The Philadelphia 76ers (10-10) hosted the Orlando Magic (4-17) on Monday night. Philadelphia was looking to snap a two-game losing streak. Orlando wanted to put an end to a six-game losing streak of their own. This time, it was the Sixers who hung on for an ugly victory, 101-96.
Before we get to what I saw, some notes.
The Magic were without the services of the following:
- Cole Anthony (sprained right ankle)
- Michael Carter-Williams (left ankle injury recovery; health and safety protocol)
- Markelle Fultz (recovery from torn left ACL)
- Jonathan Isaac (recovery from torn left ACL)
- E’Twaun Moore (sprained left knee)
Jamahl Mosley started Jalen Suggs, Gary Harris, Franz Wagner, Wendell Carter Jr, and Mo Bamba.
The Sixers were without Ben Simmons, who is still not mentally ready to play.
Jaden Springer, along with Two-Way signees Aaron Henry and Grant Riller, were on G-League assignments with the Blue Coats.
Doc Rivers started Tyrese Maxey, Seth Curry, Danny Green, Tobias Harris, and Joel Embiid.
Monday’s affair marked just the seventh game this season in which the opening night starting lineup was available to play together.
Tobias Harris had no problems getting going early on. He stroked a three off the catch and beat Mo Bamba to the basket for a dunk after the young big man bit his fake a touch too heavily. Harris took care of business, but he did it against the league’s second-worst defense. Orlando is young and athletic, so their shortcomings are largely based in yet-to-be-developed defensive intelligence and inexperience.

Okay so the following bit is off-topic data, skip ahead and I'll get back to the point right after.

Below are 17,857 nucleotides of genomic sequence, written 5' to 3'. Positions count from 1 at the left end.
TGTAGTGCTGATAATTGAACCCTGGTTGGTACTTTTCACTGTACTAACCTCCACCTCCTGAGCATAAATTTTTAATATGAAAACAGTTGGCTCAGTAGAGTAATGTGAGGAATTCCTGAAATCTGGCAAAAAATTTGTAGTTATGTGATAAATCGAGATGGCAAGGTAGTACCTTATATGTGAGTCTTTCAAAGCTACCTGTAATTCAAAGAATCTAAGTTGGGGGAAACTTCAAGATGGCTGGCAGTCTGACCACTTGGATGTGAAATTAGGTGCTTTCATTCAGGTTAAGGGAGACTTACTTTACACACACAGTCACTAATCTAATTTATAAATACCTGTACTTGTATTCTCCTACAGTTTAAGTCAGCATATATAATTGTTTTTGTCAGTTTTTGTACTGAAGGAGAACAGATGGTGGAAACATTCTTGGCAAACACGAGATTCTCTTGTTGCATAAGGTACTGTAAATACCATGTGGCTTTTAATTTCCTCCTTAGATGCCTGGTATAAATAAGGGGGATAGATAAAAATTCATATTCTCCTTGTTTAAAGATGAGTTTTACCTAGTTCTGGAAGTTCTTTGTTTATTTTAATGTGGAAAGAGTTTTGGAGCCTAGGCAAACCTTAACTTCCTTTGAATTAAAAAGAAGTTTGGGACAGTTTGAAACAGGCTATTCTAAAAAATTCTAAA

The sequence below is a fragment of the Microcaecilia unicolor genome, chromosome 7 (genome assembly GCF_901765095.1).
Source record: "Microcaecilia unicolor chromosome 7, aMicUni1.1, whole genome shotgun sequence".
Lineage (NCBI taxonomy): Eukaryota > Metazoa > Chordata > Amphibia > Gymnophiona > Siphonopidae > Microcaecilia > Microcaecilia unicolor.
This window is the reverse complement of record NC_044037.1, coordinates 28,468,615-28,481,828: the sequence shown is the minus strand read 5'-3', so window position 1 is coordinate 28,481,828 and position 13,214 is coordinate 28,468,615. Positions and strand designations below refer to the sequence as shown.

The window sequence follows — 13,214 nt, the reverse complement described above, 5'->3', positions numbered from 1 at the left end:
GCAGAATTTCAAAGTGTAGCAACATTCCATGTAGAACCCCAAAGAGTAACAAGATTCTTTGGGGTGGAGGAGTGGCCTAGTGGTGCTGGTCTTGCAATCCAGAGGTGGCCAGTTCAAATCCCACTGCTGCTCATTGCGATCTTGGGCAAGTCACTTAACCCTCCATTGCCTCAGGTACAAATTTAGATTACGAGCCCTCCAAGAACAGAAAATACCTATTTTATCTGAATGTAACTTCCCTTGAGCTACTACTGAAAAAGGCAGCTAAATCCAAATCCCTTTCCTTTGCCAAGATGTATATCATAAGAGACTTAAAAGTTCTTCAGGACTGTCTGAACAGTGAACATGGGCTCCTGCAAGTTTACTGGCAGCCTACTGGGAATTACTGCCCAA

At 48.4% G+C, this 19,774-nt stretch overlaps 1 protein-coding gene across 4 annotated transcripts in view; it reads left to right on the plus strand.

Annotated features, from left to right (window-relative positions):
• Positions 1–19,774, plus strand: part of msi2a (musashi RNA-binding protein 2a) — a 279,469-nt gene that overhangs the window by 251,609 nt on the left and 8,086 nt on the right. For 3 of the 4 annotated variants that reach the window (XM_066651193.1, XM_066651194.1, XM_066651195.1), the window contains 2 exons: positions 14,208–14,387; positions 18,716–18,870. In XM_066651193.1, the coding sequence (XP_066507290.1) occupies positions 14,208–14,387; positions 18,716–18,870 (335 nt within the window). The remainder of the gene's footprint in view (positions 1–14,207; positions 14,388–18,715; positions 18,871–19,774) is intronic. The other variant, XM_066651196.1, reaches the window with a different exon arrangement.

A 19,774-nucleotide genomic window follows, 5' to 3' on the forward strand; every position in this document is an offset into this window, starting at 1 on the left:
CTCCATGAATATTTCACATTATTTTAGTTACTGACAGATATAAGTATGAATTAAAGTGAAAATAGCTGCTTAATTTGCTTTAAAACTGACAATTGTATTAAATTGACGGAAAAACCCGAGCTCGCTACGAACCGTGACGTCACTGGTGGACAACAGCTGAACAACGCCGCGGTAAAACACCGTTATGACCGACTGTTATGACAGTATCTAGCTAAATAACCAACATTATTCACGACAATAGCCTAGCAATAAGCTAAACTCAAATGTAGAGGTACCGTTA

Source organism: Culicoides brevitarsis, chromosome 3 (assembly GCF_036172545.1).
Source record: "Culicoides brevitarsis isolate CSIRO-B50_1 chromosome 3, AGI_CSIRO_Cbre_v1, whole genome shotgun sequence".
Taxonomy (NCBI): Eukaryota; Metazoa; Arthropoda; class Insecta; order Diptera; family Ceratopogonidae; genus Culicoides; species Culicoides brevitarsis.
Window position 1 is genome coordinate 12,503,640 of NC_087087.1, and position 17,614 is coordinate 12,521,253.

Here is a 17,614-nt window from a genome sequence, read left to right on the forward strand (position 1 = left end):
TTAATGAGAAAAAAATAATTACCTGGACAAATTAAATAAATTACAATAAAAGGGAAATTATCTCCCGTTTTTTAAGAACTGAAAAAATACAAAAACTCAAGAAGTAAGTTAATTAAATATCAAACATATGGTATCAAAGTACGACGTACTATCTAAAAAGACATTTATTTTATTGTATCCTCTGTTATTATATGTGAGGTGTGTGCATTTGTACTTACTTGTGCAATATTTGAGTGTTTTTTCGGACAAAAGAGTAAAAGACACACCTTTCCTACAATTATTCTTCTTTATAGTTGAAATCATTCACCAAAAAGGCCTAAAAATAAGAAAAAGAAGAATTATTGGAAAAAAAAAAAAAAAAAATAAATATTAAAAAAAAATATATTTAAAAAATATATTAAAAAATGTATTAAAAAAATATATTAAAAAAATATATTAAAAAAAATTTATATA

Harris remains overly-criticized and under-rated, even if he’s had a couple bad outings in a row. He’s a typically-efficient 20-plus points and 7-plus rebounds guy. But if he wants to command the respect of All-Star status — which he could if the Sixers are a surprising positive in the East come selection time — Harris needs those strong quarters to carry over to better-ranked defenses. The Wolves’ defense was quite impressive on Saturday, and the veteran forward was essentially unheard from for more than half the game.
Tyrese Maxey and Joel Embiid leaned heavily into the side pick-and-roll game in the first quarter. While it should theoretically be a murderous tandem, they couldn’t get much traction off of those actions in their first stretch together. Maxey kept using the screen, but not progressing the pay beyond that. So, Embiid kept re-screening for him to get something else going. The end result was essentially just dribbling the air out of the ball and alternating spots on those possessions.